Blessed are the devs: for they shall inherit the earth.
Every year the course of human existence is disrupted more and more by the evolution of technology. The rate of change is accelerating on such a steep trajectory that I don’t believe governments and the institutions we trust to manage our society, our security and our economy have the capacity to keep up.
Like many people who stop to consider the change that is coming, considering my livelihood, my kids future and the future of those around me I am drawn to ask; who is best placed to ensure that while technology takes over in more and more arenas, we move toward a utopian - and not a dystopian - future for all.
The answer, I believe, is the developer community.
I believe that software engineers, in all their many forms, hold the key to defining the course of humanity.
This is the story of why…
The legacy of the modern age…
Before we get on to the disruptive nature of technology, let’s look at the current foundations of society and what 20th century technology has done to strengthen or weaken those foundations.
Sadness is the legacy of the past; regrets are pains of memory. – Unknown
My generation - and my parents before me - were brought up on the belief that fundamentally our institutions worked with our best interests at heart. But as the 20th century drew to a close we all discovered that, in fact, this is not the case.
Let’s look at a few recent examples;
Science & Health
As engineers, developers, mathematicians; I think we would consider ourselves scientists. We follow empirical evidence, we peer review and we build on the cannon of work of our predecessors.
But the truth about science is that it is astonishingly biased. In the USA, 71% of research funding comes from the private sector and studies show that scientist are considerably more likely to find in favour of their funders, with as much as 15% admitting to changing their design, methodologies or results under pressure from their funding source. [Update: June 2018 - Two days after writing...]
Science, unfortunately, is not always truth.
The art of medicine consists in amusing the patient while nature cures the disease. – Voltaire
Where does this lead? Between the 1930’s and 1950’s tobacco was “recommended by doctors”. Cigarettes are only now being driven out of the market (in this country) but for the government they have always been a revenue stream, with taxation standing at ~82% of the cost of a 20-deck.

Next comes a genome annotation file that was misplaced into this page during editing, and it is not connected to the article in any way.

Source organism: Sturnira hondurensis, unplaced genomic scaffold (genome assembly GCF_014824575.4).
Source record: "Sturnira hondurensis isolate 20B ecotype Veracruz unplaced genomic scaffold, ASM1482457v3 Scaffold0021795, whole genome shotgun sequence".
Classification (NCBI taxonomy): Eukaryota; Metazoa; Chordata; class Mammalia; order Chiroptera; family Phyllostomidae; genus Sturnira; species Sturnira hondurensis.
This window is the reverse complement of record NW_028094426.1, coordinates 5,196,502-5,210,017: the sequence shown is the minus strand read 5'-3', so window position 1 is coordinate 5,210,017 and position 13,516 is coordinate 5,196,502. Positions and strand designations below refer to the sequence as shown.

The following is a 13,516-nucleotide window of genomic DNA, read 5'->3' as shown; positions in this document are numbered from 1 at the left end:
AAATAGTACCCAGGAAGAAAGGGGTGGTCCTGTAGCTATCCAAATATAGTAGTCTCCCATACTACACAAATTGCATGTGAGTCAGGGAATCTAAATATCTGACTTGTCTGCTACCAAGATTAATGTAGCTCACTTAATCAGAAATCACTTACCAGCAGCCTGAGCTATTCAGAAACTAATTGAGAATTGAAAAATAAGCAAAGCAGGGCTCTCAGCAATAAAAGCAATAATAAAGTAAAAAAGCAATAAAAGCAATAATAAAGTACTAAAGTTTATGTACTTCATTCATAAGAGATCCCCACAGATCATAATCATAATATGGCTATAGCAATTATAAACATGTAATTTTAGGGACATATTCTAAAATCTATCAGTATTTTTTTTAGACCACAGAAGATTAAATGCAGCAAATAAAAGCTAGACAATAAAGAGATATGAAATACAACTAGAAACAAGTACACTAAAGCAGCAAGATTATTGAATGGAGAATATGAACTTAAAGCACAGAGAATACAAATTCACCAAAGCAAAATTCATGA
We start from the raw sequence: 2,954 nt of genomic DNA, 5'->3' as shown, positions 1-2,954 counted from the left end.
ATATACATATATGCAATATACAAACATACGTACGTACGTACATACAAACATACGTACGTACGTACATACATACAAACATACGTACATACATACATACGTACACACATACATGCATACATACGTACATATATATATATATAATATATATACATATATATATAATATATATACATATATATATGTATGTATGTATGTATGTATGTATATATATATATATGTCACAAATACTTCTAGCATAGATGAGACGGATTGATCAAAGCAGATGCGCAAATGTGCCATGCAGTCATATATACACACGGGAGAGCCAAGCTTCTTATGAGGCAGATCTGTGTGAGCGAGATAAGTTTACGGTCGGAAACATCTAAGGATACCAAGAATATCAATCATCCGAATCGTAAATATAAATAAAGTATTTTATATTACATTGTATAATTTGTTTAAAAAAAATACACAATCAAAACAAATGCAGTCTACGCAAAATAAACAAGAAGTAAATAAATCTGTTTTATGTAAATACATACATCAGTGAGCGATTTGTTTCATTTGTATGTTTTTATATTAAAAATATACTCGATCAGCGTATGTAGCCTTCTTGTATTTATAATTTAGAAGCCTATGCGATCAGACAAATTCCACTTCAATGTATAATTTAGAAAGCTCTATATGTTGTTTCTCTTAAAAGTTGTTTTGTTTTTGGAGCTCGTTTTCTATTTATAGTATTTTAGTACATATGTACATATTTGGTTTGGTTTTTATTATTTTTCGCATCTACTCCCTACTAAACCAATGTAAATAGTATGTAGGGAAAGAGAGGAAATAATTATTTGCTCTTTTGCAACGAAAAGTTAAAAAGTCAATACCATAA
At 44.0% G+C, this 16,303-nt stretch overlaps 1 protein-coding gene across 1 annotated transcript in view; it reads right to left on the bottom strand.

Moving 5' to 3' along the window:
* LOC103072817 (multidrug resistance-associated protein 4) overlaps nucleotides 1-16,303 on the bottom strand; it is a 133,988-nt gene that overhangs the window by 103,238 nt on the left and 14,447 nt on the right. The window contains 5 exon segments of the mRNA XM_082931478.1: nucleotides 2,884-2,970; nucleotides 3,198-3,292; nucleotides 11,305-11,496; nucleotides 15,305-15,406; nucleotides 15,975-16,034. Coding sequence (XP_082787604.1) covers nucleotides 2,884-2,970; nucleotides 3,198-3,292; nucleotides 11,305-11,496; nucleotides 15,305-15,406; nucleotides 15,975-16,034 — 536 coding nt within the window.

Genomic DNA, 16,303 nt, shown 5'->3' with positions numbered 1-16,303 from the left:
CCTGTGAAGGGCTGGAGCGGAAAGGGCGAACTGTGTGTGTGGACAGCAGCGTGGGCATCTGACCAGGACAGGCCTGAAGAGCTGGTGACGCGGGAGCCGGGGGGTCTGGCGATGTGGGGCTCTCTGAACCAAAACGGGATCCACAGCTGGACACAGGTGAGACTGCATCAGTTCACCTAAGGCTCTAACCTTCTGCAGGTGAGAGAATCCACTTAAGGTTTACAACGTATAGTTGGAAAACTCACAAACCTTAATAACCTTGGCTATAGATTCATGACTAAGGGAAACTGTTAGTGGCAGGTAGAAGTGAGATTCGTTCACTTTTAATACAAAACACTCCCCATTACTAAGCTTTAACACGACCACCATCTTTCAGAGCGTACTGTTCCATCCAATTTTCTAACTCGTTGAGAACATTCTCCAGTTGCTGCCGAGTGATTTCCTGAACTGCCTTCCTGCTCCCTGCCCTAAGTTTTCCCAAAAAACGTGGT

And these things still go on today. For decades - for my whole lifetime in fact - I have been sold “low fat” food as a good thing. But the reality is that eating too much fat doesn’t make you fat - eating too much sugar makes you fat. I was brought up on cereal and fruit juice and low-fat processed meals, sandwiches and “a mars a day helps you work, rest and play”.
The reality is that the advice we are given by scientific research and our health institutions is so intrinsically linked to the macro needs of the economy and so often lead by lobbying and funding of the commercial producers that the actual scientific understanding of what’s best for the health of the nation and the research into how to build a healthy society is missing from our collective knowledge.
People who know me personally will know that we have looked very closely at the role of education in our family over the past few years.
Things started when our middle child, a late August baby, was due to start school and due to be the very youngest in his class. Concerned that he simply wasn’t ready to stay awake from 9-3 without a nap, much less concentrate on school, we started investigating our options and found that we could apply to have him start the following year. At the time we felt this would give him a chance to mature a little more - even give him some of the oldest-in-the-class advantage suggested in Malcom Gladwell’s brilliant book - Outliers.
But having made the decision, and started the following year with him in school, we didn’t stop conducting our research. Before the year was out we took the decision to remove him from full-time education entirely, along with his elder sister. They are now, technically speaking, being “home schooled” and the change in character, energy, appetite for learning and overall wellbeing of both children is astonishing.
If you’re interested, there are two fundamental reasons why we took the decision and they are as follows;
- First, the corpus callosum, the 250m fibre bundle that joins the left and right hemispheres, doesn’t mature until 7-8 in girls or 8-9 in boys. In non-memory based maths additions this bundle manages 7 hops between left and right. In reading it allows the reader to both assimilate the information on the page and imagine and world-build what they’re reading. I believe that by aggressively teaching the three R’s to children as young as 5 years old, without this structure in place, we’re forcing their brains to compensate, building alternative memory-pathways to read and write. By the time their brain matures to the point where the laying down of pathways to leverage and strengthen the left-right bridge becomes possible they have already compensated; weakening that bridge during development and permanently undermining their ability to be creative thinkers.